Random scribbles about whatever pops into my little head…

Would a Romney Presidency Fuel the Growth of Mormonism? — Romney and Evangelicals

This is a good post by Timothy Dalrymple on a Christian response to a (potential) Mormon presidency:

Would a Romney Presidency Fuel the Growth of Mormonism?



Super Mario Brothers with Real-Life Sound Effects

Check Your Chrome Memory (and other Chrome tips)

Wonder how much memory your Google Chrome browser is using? Open a new tab, and type


in the address bar. You’ll see a page that looks similar to this:

Screen shot of Google Chrome about:memory

Click the link for a full size view

Here is a list of helpful “about” commands:


For Debugging
The following pages are for debugging purposes only. Because they crash or hang the renderer, they’re not linked directly; you can type them into the address bar if you need them.


To see build and load information about your specific Chrome version, type this in the browser address bar:


Strengthening kyat currency in Myanmar throws dollar earners for a loop

Strengthening kyat currency in Myanmar throws dollar earners for a loop – The Washington Post.

Where have all the girls gone? Long time passing…

160 million missing girls.

The Internetz is giving me A.D.D.

The Glory of St. Thomas Aquinas, detail. Paris...

Image via Wikipedia

So, I was about to read this article that began with the phrase, “Pace Thomas Aquinas, sometimes we need to deceive.”

Now, one doesn’t see the word “pace” used as a preposition all that often. I thought I knew what the author meant, but since I’m reading on the World Wide Web of Hypertext documents and infinite information, I thought I should check myself. So of course I double-clicked the word “pace” and selected “Search Google for ‘Pace'” from the context menu.

After a couple of search refinements, I landed on a page of links that confirmed the definition for me: pace is a Latin-inspired word that people use when they want to respectfully disagree. It is like saying, “With all due respect to [so and so], I disagree.”

Okay, fine. But how to pronounce that little word? Should I pronounce it like the noun, the word that means “rate of movement,” the word that rhymes with “race?” That didn’t seem right, especially if the word came from Latin, where the “c” is always hard, and the “a” is usually short. So, is the word pronounced “pah-kay?” That didn’t seem right either. So off I went on another Google search.

So, I found out that “pace” as a preposition has a lot of pronunciations, and the correct one depends on who you ask (or read). I think the consensus was “PAH-chay,” pronounced with an Italian accent.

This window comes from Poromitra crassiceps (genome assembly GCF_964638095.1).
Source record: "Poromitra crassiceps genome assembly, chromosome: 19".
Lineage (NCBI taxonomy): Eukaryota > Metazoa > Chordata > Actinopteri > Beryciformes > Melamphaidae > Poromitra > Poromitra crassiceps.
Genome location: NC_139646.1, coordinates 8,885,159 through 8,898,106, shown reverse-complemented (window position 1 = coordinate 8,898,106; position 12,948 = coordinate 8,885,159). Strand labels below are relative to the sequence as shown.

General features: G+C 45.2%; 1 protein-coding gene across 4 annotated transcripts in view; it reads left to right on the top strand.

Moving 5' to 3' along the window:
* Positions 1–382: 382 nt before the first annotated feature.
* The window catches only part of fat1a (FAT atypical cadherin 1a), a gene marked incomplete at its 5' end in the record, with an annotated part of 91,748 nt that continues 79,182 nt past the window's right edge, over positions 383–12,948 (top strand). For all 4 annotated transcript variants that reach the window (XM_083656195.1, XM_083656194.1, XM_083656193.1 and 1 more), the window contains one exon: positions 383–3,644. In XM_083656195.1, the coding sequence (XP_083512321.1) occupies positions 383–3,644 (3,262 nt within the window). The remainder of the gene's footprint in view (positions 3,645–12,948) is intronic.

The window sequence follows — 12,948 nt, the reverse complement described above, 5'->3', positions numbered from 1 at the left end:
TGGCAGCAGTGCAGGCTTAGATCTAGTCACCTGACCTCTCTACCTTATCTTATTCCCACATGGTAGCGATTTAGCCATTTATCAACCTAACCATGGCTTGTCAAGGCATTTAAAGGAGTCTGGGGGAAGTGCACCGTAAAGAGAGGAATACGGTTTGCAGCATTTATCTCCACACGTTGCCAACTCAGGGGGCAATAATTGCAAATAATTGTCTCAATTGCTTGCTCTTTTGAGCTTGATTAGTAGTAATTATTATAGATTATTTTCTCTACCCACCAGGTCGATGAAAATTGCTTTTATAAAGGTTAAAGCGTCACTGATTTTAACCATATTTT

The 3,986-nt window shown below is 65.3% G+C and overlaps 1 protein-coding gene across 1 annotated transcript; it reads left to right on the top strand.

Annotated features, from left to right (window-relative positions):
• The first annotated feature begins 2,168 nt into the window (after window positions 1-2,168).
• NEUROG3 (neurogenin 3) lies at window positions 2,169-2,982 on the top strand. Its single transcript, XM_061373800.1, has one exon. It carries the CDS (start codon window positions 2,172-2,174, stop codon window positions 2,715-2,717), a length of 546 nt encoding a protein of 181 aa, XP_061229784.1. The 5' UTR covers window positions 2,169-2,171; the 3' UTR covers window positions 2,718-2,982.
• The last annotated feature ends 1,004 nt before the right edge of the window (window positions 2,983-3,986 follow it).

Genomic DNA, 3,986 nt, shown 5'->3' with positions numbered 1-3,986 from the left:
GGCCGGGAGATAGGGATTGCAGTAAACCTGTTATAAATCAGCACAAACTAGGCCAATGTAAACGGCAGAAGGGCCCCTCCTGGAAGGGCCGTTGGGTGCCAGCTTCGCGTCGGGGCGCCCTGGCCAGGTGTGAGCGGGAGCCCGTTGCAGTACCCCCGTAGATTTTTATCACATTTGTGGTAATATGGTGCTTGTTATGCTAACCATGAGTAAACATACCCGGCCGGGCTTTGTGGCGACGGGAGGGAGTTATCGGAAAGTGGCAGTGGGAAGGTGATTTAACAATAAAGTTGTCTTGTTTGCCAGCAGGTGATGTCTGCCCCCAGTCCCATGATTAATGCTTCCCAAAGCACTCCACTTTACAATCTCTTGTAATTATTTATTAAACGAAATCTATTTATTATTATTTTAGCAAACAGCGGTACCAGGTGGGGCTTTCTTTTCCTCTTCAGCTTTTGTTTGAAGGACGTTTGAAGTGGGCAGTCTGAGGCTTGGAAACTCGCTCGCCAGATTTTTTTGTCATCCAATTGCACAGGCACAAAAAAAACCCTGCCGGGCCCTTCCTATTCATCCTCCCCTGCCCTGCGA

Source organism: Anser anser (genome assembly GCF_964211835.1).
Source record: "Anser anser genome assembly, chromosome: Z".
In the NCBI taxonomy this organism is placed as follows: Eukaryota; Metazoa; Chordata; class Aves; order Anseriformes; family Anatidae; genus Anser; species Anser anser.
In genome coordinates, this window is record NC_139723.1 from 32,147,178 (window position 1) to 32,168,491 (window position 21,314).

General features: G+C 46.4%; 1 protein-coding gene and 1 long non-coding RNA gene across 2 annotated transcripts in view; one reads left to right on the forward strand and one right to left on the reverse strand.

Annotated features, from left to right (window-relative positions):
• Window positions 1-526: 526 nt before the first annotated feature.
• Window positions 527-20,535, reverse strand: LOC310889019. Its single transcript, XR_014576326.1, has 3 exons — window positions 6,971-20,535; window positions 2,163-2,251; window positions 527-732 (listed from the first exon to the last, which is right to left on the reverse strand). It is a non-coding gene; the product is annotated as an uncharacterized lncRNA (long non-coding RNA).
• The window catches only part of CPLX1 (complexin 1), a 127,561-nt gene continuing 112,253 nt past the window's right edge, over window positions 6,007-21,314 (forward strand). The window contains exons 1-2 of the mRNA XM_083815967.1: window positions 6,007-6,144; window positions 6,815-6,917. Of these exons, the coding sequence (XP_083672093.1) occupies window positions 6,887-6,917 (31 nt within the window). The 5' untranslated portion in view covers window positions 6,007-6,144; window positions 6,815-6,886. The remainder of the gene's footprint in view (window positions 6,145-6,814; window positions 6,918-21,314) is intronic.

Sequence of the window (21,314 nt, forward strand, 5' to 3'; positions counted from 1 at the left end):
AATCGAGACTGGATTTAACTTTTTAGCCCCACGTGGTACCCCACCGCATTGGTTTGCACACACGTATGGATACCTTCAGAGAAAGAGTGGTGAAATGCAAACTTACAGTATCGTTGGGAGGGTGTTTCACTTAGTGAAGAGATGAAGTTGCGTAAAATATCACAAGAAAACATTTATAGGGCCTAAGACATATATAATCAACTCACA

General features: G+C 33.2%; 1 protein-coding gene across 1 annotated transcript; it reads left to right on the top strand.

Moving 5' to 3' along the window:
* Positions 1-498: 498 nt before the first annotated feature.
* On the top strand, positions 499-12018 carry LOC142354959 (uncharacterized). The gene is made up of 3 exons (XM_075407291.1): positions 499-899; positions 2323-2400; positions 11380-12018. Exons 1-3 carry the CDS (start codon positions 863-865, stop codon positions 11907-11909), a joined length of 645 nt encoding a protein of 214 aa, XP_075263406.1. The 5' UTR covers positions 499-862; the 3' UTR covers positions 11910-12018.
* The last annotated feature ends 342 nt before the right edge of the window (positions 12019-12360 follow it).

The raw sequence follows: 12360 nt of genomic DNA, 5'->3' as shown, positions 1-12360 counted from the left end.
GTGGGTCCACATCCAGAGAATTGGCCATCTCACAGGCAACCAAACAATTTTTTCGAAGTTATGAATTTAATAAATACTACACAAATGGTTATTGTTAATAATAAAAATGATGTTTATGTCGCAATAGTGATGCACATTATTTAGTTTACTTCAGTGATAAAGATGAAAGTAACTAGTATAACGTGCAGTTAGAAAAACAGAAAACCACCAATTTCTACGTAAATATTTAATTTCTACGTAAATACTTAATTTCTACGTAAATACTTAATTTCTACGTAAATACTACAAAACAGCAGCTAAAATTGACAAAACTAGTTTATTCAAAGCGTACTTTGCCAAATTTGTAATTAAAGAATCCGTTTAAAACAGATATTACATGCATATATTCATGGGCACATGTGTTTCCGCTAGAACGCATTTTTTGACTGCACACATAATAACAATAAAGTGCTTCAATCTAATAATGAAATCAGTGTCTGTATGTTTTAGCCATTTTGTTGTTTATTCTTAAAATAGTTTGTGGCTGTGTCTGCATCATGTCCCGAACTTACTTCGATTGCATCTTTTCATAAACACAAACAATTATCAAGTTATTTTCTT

However, while reading about how to pronounce “pace,” I stumbled upon a link to an article about Tolkien‘s passion for languages in general, and creating languages in particular. This article linked to another, longer, article on the same subject, which of course I had to click over to and read. (I posted a link to this article earlier).

All of this took some time, of course. By the time I had satisfied my curiosity about the word “pace,”  having learned a thing or two about the word and how to pronounce it, and having learned more about one of my favorite authors, I realized that I had never even read the original article that started this whole rabbit trail.

That’s when I realized that the Internet is giving me Attention Deficit Disorder.

Tolkien on language invention

Tolkien's monogram, and Tolkien Estate trademark

Image via Wikipedia

Only a lover of Tolkien, or a lover of language, will appreciate this post:

Tolkien on language invention

I am a lover of Tolkien.

Politics and the Devil

Politics is the exercise of power; and power—as Jesus himself saw when Satan tempted him in the desert—can very easily pervert itself by doing evil in the name of pursuing good ends. But this fact is never an excuse for cowardice or paralysis. Christ never absolved us from defending the weak, or resisting evil in the world, or from solidarity with people who suffer. Our fidelity as Christians is finally to God, but it implies a faithfulness to the needs of God’s creation. That means we’re involved—intimately—in the life of the world, and that we need to act on what we believe: always with humility, always with charity, and always with prudence—but also always with courage. We need to fight for what we believe. As Kolakowski wrote, “Our destiny is decided on the field on which we run.”

via Politics and the Devil « Public Discourse.

EPIC FAIL – Embryonic Stem Cell Scientists Knew They Were Lying

Tocqueville and the End of Equality